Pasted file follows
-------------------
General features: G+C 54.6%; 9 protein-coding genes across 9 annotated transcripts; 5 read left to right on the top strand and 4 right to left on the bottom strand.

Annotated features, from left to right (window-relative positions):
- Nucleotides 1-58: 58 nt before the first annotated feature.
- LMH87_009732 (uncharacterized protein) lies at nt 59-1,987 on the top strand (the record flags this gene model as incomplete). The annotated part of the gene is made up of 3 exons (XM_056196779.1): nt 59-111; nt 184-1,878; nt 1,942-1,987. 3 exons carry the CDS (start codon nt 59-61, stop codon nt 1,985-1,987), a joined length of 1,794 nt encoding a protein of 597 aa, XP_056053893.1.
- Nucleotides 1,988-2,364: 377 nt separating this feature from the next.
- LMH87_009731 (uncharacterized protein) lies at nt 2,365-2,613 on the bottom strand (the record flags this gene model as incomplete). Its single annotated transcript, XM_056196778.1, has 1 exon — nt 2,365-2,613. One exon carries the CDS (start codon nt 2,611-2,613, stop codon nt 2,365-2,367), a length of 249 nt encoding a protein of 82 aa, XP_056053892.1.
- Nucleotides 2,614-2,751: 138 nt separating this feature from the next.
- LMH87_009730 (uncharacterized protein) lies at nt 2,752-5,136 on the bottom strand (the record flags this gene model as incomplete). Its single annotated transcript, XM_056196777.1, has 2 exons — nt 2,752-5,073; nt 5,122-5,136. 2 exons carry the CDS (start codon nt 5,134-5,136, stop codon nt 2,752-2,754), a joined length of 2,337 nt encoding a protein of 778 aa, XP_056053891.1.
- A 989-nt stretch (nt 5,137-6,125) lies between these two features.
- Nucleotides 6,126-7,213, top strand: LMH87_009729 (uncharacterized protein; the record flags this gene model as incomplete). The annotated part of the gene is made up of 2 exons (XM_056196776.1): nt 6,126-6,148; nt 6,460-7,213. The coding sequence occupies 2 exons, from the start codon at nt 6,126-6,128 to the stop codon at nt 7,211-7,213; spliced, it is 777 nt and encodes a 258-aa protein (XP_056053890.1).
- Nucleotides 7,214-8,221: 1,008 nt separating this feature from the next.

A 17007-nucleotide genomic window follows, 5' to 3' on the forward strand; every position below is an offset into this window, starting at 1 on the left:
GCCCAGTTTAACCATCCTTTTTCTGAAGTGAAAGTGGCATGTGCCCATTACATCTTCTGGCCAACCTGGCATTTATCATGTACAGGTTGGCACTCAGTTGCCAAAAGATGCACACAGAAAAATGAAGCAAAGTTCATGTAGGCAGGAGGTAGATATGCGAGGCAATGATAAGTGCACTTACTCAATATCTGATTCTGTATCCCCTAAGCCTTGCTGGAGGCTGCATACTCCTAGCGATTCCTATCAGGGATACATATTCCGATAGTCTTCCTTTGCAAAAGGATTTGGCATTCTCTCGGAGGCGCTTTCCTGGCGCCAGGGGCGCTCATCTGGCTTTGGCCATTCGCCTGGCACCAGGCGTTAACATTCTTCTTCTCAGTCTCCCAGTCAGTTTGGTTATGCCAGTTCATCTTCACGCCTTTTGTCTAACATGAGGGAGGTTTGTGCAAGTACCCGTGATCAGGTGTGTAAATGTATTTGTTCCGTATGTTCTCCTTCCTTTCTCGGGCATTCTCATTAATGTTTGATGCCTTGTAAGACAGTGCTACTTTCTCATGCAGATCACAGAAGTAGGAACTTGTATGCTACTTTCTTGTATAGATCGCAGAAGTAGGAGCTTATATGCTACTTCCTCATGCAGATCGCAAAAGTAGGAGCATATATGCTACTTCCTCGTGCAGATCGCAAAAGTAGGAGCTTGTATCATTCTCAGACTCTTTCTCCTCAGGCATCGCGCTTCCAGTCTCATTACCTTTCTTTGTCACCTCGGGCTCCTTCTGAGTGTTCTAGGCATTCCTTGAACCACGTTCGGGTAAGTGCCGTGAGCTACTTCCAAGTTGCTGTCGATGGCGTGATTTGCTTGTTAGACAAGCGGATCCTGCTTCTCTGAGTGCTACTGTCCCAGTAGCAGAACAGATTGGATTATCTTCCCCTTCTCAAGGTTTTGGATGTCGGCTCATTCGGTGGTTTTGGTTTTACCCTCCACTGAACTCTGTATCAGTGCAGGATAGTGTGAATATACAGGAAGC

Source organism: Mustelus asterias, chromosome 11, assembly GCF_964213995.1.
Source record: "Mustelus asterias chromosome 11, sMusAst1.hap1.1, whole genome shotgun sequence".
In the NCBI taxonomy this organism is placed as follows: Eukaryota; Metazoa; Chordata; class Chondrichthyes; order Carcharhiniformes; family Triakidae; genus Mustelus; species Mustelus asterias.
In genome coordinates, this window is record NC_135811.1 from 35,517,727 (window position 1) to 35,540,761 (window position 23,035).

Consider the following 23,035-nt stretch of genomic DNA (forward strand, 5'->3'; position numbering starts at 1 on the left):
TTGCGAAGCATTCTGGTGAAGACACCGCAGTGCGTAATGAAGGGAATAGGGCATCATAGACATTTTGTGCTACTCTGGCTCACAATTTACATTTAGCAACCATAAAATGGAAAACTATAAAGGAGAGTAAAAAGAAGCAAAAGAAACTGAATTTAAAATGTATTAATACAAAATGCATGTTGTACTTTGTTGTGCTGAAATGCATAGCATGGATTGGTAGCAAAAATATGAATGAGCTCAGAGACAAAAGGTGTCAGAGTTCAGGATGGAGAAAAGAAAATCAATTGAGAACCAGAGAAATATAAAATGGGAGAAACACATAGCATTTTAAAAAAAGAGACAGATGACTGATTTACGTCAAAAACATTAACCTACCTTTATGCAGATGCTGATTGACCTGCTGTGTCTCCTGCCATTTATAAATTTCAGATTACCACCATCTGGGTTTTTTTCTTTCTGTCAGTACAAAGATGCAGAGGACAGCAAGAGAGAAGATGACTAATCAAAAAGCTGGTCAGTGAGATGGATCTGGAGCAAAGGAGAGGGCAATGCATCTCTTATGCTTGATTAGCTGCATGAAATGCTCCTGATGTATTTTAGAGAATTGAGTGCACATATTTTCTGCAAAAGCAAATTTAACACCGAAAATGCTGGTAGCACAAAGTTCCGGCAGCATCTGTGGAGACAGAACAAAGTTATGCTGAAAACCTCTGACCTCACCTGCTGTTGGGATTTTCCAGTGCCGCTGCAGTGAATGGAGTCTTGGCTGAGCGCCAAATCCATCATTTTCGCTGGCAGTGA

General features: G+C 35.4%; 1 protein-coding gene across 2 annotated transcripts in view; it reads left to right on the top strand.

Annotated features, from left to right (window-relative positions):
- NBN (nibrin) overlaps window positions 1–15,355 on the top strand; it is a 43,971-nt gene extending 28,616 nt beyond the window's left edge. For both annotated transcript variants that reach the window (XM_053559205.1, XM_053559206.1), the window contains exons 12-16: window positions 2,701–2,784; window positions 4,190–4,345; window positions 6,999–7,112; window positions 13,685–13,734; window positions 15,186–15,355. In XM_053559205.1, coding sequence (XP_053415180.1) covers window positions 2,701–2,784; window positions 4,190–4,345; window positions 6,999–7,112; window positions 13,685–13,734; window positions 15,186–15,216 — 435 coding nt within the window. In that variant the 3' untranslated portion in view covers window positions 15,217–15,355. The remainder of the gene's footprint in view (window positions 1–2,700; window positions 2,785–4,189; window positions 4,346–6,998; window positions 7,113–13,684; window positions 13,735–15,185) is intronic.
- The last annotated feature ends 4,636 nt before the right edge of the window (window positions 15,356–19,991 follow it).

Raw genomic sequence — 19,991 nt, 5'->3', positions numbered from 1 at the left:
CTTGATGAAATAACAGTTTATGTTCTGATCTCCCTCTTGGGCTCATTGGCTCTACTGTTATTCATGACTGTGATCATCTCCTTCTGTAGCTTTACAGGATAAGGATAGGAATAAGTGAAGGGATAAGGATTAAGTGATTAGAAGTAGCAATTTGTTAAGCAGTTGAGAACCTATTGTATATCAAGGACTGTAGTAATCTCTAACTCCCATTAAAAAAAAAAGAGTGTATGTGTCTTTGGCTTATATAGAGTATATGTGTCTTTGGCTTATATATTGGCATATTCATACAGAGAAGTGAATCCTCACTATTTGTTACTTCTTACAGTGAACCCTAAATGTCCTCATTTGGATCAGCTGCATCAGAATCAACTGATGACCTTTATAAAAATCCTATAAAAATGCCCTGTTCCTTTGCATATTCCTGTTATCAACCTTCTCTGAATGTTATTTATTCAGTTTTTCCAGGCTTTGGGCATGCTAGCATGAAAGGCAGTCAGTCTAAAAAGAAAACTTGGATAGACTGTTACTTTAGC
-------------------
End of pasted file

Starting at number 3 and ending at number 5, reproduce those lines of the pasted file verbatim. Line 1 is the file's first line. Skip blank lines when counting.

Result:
- Nucleotides 1-58: 58 nt before the first annotated feature.
- LMH87_009732 (uncharacterized protein) lies at nt 59-1,987 on the top strand (the record flags this gene model as incomplete). The annotated part of the gene is made up of 3 exons (XM_056196779.1): nt 59-111; nt 184-1,878; nt 1,942-1,987. 3 exons carry the CDS (start codon nt 59-61, stop codon nt 1,985-1,987), a joined length of 1,794 nt encoding a protein of 597 aa, XP_056053893.1.
- Nucleotides 1,988-2,364: 377 nt separating this feature from the next.